The French writer Charles Baudelaire is a highly acclaimed poet, critic, and translator whose opinions and writings heavily influenced the direction of the literary and artistic movements during his time. Drawn to human depravity and vice, Baudelaire shocked his contemporaries with his dark and bleak work, though now he is remembered as a master as well as the father of modern criticism.
Baudelaire was born in Paris to a 60-year-old ex-priest father and 26-year-old orphan mother. His father died when he was only six, and his mother then married Jacques Aupick, a soldier who would become a general, an ambassador, and later, a senator. Baudelaire’s relationship wit his stepfather strained as he got older, a relationship that wasn’t helped by Baudelaire’s gravitating toward a literary career.
After graduating from Lycée Louis-le-Grand in Paris in 1839, Baudelaire was enrolled in law school, but instead, he spent his time in the Latin Quarter, nursing his addiction to opium and prostitutes.
Baudelaire was sent away on a voyage to India in order to clean up his life in 1841, but promptly left en-route, returning to Paris in 1842. Upon his return, he met Jeanne Duval, a mixed race woman who became his longest companion. He also received an inheritance from his father, which he promptly squandered half of it over the next two years, trying to live the decadent life of a dandy – it got so bad that his family had to legally regain control of his finances.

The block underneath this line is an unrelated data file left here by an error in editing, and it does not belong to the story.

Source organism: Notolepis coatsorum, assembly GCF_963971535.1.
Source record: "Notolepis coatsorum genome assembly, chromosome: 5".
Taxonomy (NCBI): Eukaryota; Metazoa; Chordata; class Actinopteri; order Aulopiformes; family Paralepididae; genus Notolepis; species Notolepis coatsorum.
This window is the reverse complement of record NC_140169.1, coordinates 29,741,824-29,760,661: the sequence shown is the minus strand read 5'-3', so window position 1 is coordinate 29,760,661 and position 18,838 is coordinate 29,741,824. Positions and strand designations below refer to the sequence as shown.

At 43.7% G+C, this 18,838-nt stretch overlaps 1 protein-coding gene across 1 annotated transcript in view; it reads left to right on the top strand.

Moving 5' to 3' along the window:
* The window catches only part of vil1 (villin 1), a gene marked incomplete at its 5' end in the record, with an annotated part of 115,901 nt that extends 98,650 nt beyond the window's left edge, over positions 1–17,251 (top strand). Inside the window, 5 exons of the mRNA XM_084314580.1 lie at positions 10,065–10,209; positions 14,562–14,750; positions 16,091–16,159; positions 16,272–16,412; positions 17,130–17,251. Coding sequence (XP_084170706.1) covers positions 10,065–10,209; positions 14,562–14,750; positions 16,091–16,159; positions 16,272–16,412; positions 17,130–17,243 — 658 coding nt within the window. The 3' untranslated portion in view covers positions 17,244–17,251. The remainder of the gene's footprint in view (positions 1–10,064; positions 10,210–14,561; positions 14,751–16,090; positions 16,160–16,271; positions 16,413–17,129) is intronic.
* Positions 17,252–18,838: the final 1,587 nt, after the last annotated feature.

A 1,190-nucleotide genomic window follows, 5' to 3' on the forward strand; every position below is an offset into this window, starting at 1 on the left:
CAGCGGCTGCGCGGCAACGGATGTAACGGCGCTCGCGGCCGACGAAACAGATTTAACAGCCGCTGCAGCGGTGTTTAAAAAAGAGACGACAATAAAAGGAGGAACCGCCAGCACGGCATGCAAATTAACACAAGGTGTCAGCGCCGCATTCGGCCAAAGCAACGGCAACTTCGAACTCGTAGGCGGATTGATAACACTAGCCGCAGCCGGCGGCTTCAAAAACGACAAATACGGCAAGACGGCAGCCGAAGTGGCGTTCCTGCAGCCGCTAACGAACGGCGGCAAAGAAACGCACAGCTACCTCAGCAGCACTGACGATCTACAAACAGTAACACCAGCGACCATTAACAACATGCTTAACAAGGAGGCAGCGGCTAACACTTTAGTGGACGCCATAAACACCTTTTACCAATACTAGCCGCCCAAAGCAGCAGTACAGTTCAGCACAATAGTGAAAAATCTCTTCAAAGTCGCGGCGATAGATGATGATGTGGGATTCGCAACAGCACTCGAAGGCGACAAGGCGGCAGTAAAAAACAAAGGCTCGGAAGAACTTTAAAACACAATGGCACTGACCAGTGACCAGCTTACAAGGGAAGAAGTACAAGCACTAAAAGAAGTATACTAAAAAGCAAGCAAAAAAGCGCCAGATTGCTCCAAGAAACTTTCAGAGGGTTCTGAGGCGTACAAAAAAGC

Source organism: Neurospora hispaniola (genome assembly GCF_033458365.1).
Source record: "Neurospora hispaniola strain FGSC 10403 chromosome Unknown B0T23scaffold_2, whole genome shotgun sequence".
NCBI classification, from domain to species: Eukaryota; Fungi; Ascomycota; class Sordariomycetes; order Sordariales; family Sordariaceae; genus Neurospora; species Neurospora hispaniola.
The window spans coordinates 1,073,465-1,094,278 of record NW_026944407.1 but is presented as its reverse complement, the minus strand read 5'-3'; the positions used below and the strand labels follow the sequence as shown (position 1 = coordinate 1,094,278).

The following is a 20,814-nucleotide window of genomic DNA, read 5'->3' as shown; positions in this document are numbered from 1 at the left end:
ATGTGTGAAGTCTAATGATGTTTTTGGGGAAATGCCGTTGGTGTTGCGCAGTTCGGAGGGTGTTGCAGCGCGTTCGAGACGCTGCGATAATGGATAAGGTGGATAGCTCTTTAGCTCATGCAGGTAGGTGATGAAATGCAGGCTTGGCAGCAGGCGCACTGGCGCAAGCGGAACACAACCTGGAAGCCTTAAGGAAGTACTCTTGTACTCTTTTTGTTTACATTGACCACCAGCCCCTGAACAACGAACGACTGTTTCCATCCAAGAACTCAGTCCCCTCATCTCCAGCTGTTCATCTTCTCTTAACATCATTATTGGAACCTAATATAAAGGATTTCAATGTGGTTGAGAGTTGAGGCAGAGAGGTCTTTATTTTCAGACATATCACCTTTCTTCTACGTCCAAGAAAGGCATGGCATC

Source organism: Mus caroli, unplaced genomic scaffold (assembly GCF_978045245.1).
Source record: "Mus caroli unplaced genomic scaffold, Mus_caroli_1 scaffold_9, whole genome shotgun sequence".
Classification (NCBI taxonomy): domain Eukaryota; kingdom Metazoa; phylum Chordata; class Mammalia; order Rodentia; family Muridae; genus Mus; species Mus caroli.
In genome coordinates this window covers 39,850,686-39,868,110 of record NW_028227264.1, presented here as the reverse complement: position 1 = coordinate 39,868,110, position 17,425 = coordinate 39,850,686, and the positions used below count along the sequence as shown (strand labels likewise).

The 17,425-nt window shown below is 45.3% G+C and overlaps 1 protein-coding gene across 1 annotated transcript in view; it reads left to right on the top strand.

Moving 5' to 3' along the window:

Baudelaire first garnered attention for his writing in 1845 when his art reviews of the Salons were published – his voice was bold and opinionated, and encouraged artists to embrace the “heroism of modern life”. He wrote an autobiographical novel, La Fanfario, in 1847, and spent some time translating the works of Edgar Allen Poe into French. But it wasn’t until 1857 that Baudelaire published his first and ultimately definitive collection of poems Les Fleurs du mal (The Flowers of Evil). Vividly sexual, sinful, and morally depraved, the poems caused quite a stir – so much so that Baudelaire, his publisher, and even the printer were prosecuted.
Although a second printing of Les Fleurs du mal in 1861 offered some redemption, by 1862 things took a turn for the worse. A stroke, excessive drinking, and syphilis he contracted during his time in the Latin Quarter eventually left him paralyzed in a nursing home. He died at the age of 46, his mother by his side.